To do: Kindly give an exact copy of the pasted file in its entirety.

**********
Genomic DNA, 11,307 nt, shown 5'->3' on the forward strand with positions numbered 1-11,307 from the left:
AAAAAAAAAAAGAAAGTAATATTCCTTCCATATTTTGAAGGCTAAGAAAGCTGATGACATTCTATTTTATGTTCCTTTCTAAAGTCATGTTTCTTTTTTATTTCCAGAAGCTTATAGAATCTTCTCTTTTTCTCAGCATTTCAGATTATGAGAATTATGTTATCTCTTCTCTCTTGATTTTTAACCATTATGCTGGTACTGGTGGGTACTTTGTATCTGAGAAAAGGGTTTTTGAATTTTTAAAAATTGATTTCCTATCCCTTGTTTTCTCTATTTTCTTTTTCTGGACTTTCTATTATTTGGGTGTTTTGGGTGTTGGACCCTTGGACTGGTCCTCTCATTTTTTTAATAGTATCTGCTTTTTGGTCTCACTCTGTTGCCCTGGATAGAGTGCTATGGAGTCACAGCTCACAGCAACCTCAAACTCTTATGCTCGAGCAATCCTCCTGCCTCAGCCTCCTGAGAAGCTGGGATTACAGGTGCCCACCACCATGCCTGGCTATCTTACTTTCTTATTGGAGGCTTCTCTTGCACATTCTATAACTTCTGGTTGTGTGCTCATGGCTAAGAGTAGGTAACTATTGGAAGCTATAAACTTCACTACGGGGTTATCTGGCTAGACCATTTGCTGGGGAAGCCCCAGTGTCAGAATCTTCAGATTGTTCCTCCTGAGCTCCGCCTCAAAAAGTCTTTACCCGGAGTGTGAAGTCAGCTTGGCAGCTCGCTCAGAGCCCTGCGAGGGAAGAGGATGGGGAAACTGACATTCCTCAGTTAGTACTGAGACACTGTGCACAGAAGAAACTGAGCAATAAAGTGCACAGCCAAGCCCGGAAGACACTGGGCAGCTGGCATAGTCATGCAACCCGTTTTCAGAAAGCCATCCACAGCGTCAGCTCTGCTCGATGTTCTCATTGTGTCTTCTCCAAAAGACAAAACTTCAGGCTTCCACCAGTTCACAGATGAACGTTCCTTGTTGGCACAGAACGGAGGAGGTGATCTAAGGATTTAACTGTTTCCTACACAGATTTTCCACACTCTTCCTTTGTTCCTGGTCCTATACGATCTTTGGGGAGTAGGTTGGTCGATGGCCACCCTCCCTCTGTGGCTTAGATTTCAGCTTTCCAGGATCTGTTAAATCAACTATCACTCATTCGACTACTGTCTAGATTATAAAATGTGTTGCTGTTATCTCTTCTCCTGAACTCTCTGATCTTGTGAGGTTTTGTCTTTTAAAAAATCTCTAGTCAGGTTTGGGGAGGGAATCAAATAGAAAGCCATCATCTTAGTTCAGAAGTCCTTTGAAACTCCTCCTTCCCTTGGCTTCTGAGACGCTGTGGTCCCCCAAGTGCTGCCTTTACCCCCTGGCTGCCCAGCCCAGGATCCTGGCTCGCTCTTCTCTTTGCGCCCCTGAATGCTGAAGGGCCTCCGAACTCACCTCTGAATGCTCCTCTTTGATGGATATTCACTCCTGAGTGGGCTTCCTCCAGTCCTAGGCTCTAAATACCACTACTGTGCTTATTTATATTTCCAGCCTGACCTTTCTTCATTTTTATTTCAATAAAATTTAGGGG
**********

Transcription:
Genomic DNA, 11,307 nt, shown 5'->3' on the forward strand with positions numbered 1-11,307 from the left:
AAAAAAAAAAAGAAAGTAATATTCCTTCCATATTTTGAAGGCTAAGAAAGCTGATGACATTCTATTTTATGTTCCTTTCTAAAGTCATGTTTCTTTTTTATTTCCAGAAGCTTATAGAATCTTCTCTTTTTCTCAGCATTTCAGATTATGAGAATTATGTTATCTCTTCTCTCTTGATTTTTAACCATTATGCTGGTACTGGTGGGTACTTTGTATCTGAGAAAAGGGTTTTTGAATTTTTAAAAATTGATTTCCTATCCCTTGTTTTCTCTATTTTCTTTTTCTGGACTTTCTATTATTTGGGTGTTTTGGGTGTTGGACCCTTGGACTGGTCCTCTCATTTTTTTAATAGTATCTGCTTTTTGGTCTCACTCTGTTGCCCTGGATAGAGTGCTATGGAGTCACAGCTCACAGCAACCTCAAACTCTTATGCTCGAGCAATCCTCCTGCCTCAGCCTCCTGAGAAGCTGGGATTACAGGTGCCCACCACCATGCCTGGCTATCTTACTTTCTTATTGGAGGCTTCTCTTGCACATTCTATAACTTCTGGTTGTGTGCTCATGGCTAAGAGTAGGTAACTATTGGAAGCTATAAACTTCACTACGGGGTTATCTGGCTAGACCATTTGCTGGGGAAGCCCCAGTGTCAGAATCTTCAGATTGTTCCTCCTGAGCTCCGCCTCAAAAAGTCTTTACCCGGAGTGTGAAGTCAGCTTGGCAGCTCGCTCAGAGCCCTGCGAGGGAAGAGGATGGGGAAACTGACATTCCTCAGTTAGTACTGAGACACTGTGCACAGAAGAAACTGAGCAATAAAGTGCACAGCCAAGCCCGGAAGACACTGGGCAGCTGGCATAGTCATGCAACCCGTTTTCAGAAAGCCATCCACAGCGTCAGCTCTGCTCGATGTTCTCATTGTGTCTTCTCCAAAAGACAAAACTTCAGGCTTCCACCAGTTCACAGATGAACGTTCCTTGTTGGCACAGAACGGAGGAGGTGATCTAAGGATTTAACTGTTTCCTACACAGATTTTCCACACTCTTCCTTTGTTCCTGGTCCTATACGATCTTTGGGGAGTAGGTTGGTCGATGGCCACCCTCCCTCTGTGGCTTAGATTTCAGCTTTCCAGGATCTGTTAAATCAACTATCACTCATTCGACTACTGTCTAGATTATAAAATGTGTTGCTGTTATCTCTTCTCCTGAACTCTCTGATCTTGTGAGGTTTTGTCTTTTAAAAAATCTCTAGTCAGGTTTGGGGAGGGAATCAAATAGAAAGCCATCATCTTAGTTCAGAAGTCCTTTGAAACTCCTCCTTCCCTTGGCTTCTGAGACGCTGTGGTCCCCCAAGTGCTGCCTTTACCCCCTGGCTGCCCAGCCCAGGATCCTGGCTCGCTCTTCTCTTTGCGCCCCTGAATGCTGAAGGGCCTCCGAACTCACCTCTGAATGCTCCTCTTTGATGGATATTCACTCCTGAGTGGGCTTCCTCCAGTCCTAGGCTCTAAATACCACTACTGTGCTTATTTATATTTCCAGCCTGACCTTTCTTCATTTTTATTTCAATAAAATTTAGGGG